This Court is aware of language in Sorrells v. United States, 287 U.S. 435, 452, 53 S.Ct. 210, 77 L.Ed. 413 (1932), which says, in effect, no advance notice of an ordinary entrapment plea need be given by a Defendant to the government. In such cases, the jury may believe, or not, the Defendant's story of entrapment. The government witnesses necessary to make its case are available to refute what the Defendant says. The Defendant's credibility is in issue. However, if Bueno is absolute, in the entrapment defense which Dovalina claims, the informer's absence may result in a judgment of acquittal, although his testimony is not necessary to the government's case. Also, the credibility of the Defendant is not in issue until after the informer testifies. This situation is distinguishable from Sorrells.

Frequently, the government will not call each witness who knows something about the case. A witness not essential to the government's case in chief, or one whose testimony is only cumulative, may not be called. So, it should not be required of the government to anticipate every possible defense for which the Defendant may contend. As here, the undercover agent was the only witness needed to establish the transaction as the government knew it, and he testified. He could, and did, refute the testimony of Defendant Dovalina.

Once the government calls its first witness, it is too late to turn back. Double jeopardy attaches. When this situation exists, without any hint from the Defendant that his defense will make a particular government witness absolutely necessary as a rebuttal witness, the government's case should have some shield from a motion for acquittal as a matter of law. At no time during pretrial procedures in this case did Defendants give any indication that entrapment would be the defense relied upon by them, nor did they, at any point prior to Defendant Dovalina's taking the stand, give any indication that Defendant Dovalina would claim the Cocaine was furnished to him by the informer. Before Dovalina took the stand, the Court was advised, in the presence of the United States Attorney, that Defendant Dovalina would testify against the advice of counsel. Subsequently, Defendant Soliz took the stand mainly, in rebuttal, to support Dovalina's story.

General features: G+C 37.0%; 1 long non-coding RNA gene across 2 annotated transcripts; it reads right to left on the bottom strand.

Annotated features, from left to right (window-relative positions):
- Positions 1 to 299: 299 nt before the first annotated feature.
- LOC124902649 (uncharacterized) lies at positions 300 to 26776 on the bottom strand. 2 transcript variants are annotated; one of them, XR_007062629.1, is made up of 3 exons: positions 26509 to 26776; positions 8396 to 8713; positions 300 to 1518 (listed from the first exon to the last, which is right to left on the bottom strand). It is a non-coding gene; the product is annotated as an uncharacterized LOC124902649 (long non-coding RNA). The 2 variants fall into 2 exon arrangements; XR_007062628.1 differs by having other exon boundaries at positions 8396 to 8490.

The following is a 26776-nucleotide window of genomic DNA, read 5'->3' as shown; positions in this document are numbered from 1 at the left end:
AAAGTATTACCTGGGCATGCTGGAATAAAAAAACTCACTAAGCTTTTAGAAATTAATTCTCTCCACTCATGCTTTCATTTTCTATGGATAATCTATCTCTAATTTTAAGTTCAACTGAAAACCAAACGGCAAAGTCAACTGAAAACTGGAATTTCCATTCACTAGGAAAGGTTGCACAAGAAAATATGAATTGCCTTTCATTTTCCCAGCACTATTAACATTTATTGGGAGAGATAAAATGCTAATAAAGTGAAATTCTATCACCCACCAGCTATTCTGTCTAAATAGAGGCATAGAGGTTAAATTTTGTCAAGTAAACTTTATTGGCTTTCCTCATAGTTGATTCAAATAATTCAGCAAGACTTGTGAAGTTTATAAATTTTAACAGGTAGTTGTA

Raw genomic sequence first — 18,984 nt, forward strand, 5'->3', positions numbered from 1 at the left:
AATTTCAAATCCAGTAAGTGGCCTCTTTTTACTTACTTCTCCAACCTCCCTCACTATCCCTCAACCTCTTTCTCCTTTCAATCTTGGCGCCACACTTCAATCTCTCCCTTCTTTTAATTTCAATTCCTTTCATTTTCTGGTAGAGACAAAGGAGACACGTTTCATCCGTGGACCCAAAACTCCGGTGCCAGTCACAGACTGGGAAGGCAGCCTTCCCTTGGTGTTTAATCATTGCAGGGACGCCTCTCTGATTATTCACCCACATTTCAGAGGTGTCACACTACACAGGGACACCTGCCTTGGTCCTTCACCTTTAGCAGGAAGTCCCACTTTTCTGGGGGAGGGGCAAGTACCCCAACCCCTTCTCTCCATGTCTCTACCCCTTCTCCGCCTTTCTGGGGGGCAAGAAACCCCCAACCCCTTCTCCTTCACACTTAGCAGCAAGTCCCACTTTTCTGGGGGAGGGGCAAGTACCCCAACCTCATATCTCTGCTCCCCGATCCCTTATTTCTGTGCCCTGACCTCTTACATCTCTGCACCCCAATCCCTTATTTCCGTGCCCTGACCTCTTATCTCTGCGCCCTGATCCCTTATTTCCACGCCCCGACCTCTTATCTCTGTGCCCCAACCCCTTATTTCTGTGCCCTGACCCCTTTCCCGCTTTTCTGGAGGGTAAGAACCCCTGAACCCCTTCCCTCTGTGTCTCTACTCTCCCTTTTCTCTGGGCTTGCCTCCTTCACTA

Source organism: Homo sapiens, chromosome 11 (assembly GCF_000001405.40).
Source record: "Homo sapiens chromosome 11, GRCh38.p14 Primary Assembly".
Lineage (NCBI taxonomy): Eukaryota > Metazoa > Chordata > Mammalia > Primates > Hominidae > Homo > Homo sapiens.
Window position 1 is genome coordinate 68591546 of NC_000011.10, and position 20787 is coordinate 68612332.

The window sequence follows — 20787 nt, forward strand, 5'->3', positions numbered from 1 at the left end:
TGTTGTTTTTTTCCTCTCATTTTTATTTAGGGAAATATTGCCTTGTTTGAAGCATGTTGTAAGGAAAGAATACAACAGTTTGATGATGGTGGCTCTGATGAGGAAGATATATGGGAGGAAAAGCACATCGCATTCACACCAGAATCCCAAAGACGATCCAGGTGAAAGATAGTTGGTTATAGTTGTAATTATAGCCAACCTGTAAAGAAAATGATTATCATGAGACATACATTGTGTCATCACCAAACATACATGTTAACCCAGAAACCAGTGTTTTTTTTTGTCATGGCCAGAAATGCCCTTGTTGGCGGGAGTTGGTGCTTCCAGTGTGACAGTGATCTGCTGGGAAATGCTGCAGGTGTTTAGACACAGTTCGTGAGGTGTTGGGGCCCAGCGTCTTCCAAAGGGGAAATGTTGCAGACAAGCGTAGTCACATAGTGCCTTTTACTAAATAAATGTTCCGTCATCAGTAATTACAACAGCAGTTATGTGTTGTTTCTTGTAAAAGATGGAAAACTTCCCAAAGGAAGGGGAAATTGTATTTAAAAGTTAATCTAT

It is true that, prior to the commencement of testimony, the government had furnished the name of the informant to both Defendants. But, at this point there was no indication that a Bueno defense would be urged. The government's testimony that the informer could not be found does not indicate that it had foreseen such a defense. It was, as the Court saw it, the usual preventive testimony so the government could answer Defendants in jury argument, when their counsel wondered why the informant did not testify. So, the government cannot be charged with lack of good faith and efficiency in the preparation of its case.

In addition to the reasons given for a Defendant to be required to give advance notice of a Bueno defense a reasonable time before trial, we wish to point out another problem which can very easily arise under Bueno. Suppose there is no informer, but the Defendant says there was. What protection does the government have then? The falsehood of the Defendant will set him free, if Bueno is strictly applied. The probability of this sort of dilemma warrants some modification of what appears to be, under Bueno, a very strict and unyielding rule.

Certainly, the rights of alleged narcotics violators must be protected, but, on the other hand, the hands of law enforcement personnel should not be unnecessarily tied. Without undercover agents and informers, this vicious traffic would go on with freedom. It seems to this Court to follow Bueno, Oquendo and Mosely in the context of this case would be an open invitation for dope peddlers generally to arrange the disappearance of the informer and lie with impunity. Those seriously involved in the hard-drug traffic are not petty operators. Murder sometimes follows undercover and informant interference with their profitable activities.

While the part played in this drama by Defendant Soliz was different than that of Dovalina, it is apparent that, should Dovalina's story stand, the government's case against Soliz would also fall.

Consequently, the Court now affirms its first conclusion that the Defendants are not entitled to depend on the failure of the informant to appear and contradict the testimony of Dovalina, and that the written motions for judgment of acquittal, which were filed herein after the jury verdicts were filed, should be denied.

It is, therefore, ordered that said motions for judgment of acquittal, filed in writing and now before this Court, are hereby denied. The verdicts of guilty as to these two Defendants will stand. It is so ordered. These Defendants are ordered to appear for sentencing on the 22nd day of November, 1974, at 1:30 o'clock p.m.

A copy of this memorandum and order shall be furnished to appropriate counsel.